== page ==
NEW! Marketing Strategy Master Class launches December 1. Learn more

I just returned from a week-long road trip to Illinois and Michigan. Lines at the airports were better than expected, service on the airlines worse, and shopping experiences a mixture of both....


How can one walk into a cafe and be ignored for 10 minutes while the cashier stares blankly into space and then writes notes on a pad, while next door I am treated as if I am the store's only customer and the most important person ever to enter the establishment?
All I wanted was to pay my buck and a half for cup of coffee from the self-serve bar at the cafe, and you would think that I was robbing the place. Next door, I didn't want anything but ended up spending more than $20.
At the first, I really wanted -- nay needed -- the coffee. At the second, the last thing I needed was several layers of chocolate candy. Yet, I never purchased my cup of Joe, instead went across street to the Chamber for a free cup, and savored the chocolate I bought.
The point here is that if we don't meet our customers' needs and wants (i.e., I wanted a good experience, so I didn't fill my need at the cafe), we slowly kill the brand and sales. Neither a good thing.

Sign up for free to read the full article.

Oh, boy. The dreaded sign up form.

Before you run for the hills, we wanted to let you know that MarketingProfs has thousands of marketing resources, including this one (yes, the one behind this sign up form), entirely free!

Simply subscribe to our newsletter and get instant access to how-to articles, guides, webinars and more for nada, nothing, zip, zilch, on the house...delivered right to your inbox! MarketingProfs is the largest marketing community in the world, and we are here to help you be a better marketer.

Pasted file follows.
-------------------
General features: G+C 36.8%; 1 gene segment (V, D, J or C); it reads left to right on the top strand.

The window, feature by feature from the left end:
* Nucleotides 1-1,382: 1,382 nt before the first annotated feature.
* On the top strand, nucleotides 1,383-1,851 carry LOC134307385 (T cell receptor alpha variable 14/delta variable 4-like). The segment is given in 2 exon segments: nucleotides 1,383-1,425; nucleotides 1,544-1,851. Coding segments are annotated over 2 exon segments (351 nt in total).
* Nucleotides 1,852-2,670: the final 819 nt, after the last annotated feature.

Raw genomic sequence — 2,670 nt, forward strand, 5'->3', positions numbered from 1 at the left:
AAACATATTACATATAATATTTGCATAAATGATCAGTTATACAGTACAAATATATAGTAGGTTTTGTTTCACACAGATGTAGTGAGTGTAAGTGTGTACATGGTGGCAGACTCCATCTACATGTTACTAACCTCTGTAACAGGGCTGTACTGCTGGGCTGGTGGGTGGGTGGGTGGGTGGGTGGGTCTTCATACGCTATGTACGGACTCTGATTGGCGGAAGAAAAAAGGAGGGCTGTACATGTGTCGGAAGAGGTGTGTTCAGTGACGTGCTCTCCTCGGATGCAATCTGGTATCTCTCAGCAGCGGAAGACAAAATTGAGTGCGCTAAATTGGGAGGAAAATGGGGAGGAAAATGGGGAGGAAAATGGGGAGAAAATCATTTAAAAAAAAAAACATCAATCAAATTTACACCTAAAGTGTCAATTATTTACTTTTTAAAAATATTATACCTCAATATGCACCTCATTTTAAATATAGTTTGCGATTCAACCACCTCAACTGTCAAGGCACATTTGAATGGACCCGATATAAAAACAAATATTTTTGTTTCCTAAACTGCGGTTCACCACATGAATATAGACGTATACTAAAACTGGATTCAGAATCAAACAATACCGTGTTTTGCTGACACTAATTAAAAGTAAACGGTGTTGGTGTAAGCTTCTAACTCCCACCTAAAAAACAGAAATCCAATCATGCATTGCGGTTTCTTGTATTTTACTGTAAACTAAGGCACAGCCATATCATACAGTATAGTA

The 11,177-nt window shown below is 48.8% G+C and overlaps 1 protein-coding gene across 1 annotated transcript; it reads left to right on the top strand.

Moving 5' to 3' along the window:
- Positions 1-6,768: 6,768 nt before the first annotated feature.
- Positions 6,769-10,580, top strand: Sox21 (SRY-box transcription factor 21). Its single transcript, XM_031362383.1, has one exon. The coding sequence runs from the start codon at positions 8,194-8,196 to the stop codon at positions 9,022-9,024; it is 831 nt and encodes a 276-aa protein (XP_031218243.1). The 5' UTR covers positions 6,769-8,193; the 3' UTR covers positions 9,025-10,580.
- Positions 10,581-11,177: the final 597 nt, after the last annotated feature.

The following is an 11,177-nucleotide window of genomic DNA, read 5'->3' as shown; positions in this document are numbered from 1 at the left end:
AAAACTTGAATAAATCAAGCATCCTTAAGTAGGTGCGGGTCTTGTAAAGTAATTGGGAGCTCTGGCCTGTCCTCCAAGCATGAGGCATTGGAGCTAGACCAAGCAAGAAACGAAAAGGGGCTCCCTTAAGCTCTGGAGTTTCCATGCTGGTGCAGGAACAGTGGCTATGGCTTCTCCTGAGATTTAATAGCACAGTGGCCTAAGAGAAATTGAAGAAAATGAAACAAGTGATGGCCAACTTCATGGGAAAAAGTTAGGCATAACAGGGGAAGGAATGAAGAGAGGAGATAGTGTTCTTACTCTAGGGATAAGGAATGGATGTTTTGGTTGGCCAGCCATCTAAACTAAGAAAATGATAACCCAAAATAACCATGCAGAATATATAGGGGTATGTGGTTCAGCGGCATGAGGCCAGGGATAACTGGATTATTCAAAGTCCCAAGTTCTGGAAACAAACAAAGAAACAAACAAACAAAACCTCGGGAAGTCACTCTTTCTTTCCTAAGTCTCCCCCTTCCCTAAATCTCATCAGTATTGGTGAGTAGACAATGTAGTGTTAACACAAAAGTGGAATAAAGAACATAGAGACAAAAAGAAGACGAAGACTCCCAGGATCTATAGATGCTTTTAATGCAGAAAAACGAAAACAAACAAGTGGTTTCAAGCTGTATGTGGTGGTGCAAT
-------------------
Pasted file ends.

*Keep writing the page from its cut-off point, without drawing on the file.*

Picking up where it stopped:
Already a member? Sign in now.

Loading...

ABOUT THE AUTHOR

Lewis Green, Founder and Managing Principal of L&G Business Solutions, LLC, (https://www.l-gsolutions.com) brings three decades of business management experience. L&G Business Solutions, LLC, represents his third company. Additionally, he held management positions with GTE Discovery Publications, Puget Sound Energy and Starbucks Coffee Company.

In addition to his business experiences, Lewis is a published author and a former journalist, sports writer and travel writer. His feature articles have appeared in books, magazines and newspapers throughout North America. He has taught in public schools; lobbied for organizations both in state capitols and in Washington, D.C.; delivered workshops, seminars, and training programs; and made presentations to audiences in colleges, businesses and professional organizations. Lewis also has served as a book editor with a large publisher, the Executive Editor overseeing four magazines, and a newspaper department editor. Lewis served eight years in the U.S. Air Force, where he received the Air Force Commendation Medal.